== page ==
The last four years of my life has been particularly difficult. I lost my mother to diabetes complications and although I have tried to pretend that everything is okay, it's not. I will never get over the fact that I will never see my mother again. Her death was my greatest childhood nightmare and it came true on December 6, 2006 at 4:45pm. I was on my way to the hospital to visit her when I received a call on my cell phone from her doctor informing me that my mother had expired. Such a cold, clinical way to tell someone that her mother was dead as if she was merely a specimen to be studied but she wasn’t; she was my mama and she was gone. I did not have a father and she was all I knew.
I remember silently crying on the bus and people staring at me as if I was some crazed individual. I wanted to scream, "My mama is dead, dead, dead!" but of course I didn't. As usual I kept my pain and my thoughts to myself. I got off the bus and slowly walked across the street on route to the hospital. It was cold, dreary evening and snow was everywhere and my mother was dead. I remember calling the father of my children, telling him that my mama was dead. I remember calling my eldest daughter and telling her that her granny was dead, the lady who helped raised her, who taught her how to read was gone.
I remember walking into the lobby of Michael Reese Hospital and the nice security guard telling me to sign in. I remember getting into the elevator on route to the tenth floor and getting off. I remember the blank looks on the faces of the nurses on her floor, I wondered did they know my mama was dead. I remember walking into her room and seeing her lying on the bed with her eyes closed and her mouth open, just like she was asleep, just like she always slept. But she wasn't sleep; she was dead, dead, dead. I remember touching her and noticing that she was still warm and painfully acknowledged that soon she would be cold and stiff. I remember leaving the room and speaking with the physician and passively listening to her explanation for my mother's death and asking her for a place to still down and think. I remember calling my boss to inform her that my mother was dead and that I did not know when I would be returning back to work. I remember calling various family members and friends to talk and cry and putting the phone down.
Memories of my childhood flooded my brain. Of going to work with her during spring and summer vacations. Shopping with her on State Street for school clothes, Easter clothes, books, and toys. Meeting her at the bus stop when she got off work on long, hot, summer days. Of going to the Clock with her, a neighborhood juke joint on Saturday afternoons and having a tall, cold glass of orange juice while she had a cold Millers High LIfe.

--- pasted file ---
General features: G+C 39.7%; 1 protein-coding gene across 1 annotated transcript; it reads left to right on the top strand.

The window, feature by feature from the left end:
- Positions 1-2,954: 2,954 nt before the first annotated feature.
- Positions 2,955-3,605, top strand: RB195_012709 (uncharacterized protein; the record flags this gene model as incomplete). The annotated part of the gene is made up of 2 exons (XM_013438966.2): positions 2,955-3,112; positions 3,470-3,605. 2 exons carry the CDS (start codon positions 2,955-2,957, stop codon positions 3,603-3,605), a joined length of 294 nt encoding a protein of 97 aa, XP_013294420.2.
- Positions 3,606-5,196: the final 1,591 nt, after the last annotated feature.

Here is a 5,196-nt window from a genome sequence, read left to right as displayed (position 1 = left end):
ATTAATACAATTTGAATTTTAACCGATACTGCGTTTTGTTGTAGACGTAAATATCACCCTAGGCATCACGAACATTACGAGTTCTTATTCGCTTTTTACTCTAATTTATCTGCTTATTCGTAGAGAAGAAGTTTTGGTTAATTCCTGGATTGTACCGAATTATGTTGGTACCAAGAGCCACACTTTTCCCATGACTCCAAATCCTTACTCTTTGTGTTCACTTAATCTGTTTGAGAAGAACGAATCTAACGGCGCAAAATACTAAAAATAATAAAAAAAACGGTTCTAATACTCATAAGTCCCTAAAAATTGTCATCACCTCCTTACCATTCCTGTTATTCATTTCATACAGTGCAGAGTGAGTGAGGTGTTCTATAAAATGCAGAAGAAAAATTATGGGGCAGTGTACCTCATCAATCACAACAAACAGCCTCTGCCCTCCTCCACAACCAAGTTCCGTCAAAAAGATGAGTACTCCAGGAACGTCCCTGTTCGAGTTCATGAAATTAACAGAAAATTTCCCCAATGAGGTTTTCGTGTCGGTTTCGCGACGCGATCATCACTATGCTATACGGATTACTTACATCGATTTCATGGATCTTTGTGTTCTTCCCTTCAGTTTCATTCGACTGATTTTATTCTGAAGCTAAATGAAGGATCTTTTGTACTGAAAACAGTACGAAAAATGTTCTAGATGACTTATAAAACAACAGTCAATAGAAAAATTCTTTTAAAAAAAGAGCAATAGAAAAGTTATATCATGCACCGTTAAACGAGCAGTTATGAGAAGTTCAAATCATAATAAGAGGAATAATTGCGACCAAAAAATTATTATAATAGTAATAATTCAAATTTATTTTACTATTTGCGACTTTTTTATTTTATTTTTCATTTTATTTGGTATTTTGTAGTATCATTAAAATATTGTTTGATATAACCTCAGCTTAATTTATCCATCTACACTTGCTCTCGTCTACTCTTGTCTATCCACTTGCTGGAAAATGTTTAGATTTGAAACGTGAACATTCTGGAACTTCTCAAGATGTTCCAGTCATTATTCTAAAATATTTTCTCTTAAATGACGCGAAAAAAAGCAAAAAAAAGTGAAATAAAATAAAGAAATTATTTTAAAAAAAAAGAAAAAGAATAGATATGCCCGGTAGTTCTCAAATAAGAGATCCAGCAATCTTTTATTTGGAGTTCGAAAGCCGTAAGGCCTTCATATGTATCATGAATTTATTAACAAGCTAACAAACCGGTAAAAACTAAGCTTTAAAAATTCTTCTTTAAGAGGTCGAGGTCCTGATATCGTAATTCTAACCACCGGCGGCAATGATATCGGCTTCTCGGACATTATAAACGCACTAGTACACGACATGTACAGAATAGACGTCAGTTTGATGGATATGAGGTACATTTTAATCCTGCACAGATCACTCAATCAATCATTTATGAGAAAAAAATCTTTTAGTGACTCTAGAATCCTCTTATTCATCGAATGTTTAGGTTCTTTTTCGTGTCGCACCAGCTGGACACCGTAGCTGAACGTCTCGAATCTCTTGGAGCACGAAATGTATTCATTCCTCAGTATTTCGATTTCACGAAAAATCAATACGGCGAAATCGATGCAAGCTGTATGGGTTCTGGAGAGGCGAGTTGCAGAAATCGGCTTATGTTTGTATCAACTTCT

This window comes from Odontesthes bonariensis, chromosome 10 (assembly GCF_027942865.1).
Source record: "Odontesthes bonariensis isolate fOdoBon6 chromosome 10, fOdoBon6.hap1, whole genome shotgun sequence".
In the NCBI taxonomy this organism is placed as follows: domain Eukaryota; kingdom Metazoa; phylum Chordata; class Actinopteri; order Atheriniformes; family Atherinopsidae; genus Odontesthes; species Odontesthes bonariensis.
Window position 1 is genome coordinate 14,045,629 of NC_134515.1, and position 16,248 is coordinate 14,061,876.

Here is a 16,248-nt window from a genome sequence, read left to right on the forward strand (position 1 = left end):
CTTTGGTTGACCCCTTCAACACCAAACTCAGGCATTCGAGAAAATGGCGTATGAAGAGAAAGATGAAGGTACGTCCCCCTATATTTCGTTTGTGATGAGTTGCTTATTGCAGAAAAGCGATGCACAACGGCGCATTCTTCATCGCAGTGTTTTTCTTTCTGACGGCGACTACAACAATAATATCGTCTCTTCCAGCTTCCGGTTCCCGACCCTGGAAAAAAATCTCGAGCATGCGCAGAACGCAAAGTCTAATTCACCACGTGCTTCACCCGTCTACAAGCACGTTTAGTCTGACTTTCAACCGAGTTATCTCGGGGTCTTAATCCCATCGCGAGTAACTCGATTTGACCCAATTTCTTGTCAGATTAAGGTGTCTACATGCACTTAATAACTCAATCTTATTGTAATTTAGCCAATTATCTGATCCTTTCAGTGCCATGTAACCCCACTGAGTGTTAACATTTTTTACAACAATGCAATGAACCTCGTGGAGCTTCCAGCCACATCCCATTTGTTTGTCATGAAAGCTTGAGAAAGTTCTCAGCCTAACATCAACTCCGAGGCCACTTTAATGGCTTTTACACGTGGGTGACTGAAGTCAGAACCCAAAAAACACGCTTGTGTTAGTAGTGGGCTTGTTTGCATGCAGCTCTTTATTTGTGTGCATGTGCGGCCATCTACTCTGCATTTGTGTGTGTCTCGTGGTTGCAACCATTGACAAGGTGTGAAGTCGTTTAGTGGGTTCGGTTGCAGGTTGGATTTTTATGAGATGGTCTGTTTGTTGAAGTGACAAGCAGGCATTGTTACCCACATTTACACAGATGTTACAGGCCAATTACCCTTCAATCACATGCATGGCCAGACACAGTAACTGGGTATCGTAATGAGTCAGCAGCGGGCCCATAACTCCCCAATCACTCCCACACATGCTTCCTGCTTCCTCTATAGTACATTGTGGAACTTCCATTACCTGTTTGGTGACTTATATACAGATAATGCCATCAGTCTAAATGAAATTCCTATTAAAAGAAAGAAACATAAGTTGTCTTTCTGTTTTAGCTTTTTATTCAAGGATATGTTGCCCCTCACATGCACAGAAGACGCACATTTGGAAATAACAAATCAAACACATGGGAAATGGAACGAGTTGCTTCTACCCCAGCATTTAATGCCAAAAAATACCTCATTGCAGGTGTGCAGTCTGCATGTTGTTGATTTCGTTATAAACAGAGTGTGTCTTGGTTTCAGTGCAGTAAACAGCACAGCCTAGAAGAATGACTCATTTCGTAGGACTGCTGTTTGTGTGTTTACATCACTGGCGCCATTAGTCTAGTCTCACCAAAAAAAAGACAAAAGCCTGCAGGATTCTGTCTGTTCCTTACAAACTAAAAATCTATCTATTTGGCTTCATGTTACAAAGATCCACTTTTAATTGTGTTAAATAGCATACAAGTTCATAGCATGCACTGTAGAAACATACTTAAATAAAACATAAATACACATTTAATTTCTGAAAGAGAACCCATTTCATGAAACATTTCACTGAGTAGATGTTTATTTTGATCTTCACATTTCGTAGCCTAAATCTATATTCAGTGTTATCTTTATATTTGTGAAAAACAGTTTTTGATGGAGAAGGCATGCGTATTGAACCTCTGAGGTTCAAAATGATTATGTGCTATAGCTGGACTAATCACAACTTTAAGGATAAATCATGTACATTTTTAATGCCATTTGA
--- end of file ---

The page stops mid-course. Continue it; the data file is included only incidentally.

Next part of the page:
Memories of her when I was in the hospital having my eldest child and hearing my mother scream at doctors, telling them that I was in pain and that they should hurry up and do something. Of being curled up besides her listening to the stories of ghosts and haunts that her mother had told her when she was a little girl living in Itta Bena, Mississippi and giggling with her throughout the night. Remembering how hard she worked as a single, poor mother making sure that I never missed a school trip or was hungry or homeless. Remembering the time when she was admitted to the hospital with the same disease that ultimately took her life two weeks before Christmas back in 1978 and how she made Christmas happen for a little girl when she got out, that same little girl who was so afraid her mother would die and she would never see her again.
I am so happy to have these memories of my mother to sustain me on these cold winter nights when life can look so bleak. When I am filled with despair about my job situation, I can think about Gertrude Henry, the strongest woman I know to this day and know that my time is coming. She came up here from Berclair, Mississippi, a town so small I can barely find information about it on the Internet, to Chicago as a teenage girl to attend George Washington Carver High School in 1948 and she made a life for herself in a city where only the strong survive. She were a sharecropper’s daughter who picked cotton as a little girl younger than my nine-year-old daughter and I am so proud that her blood flows in my veins.
Rest in peace Ms. Gertrude Allen Henry. I miss you.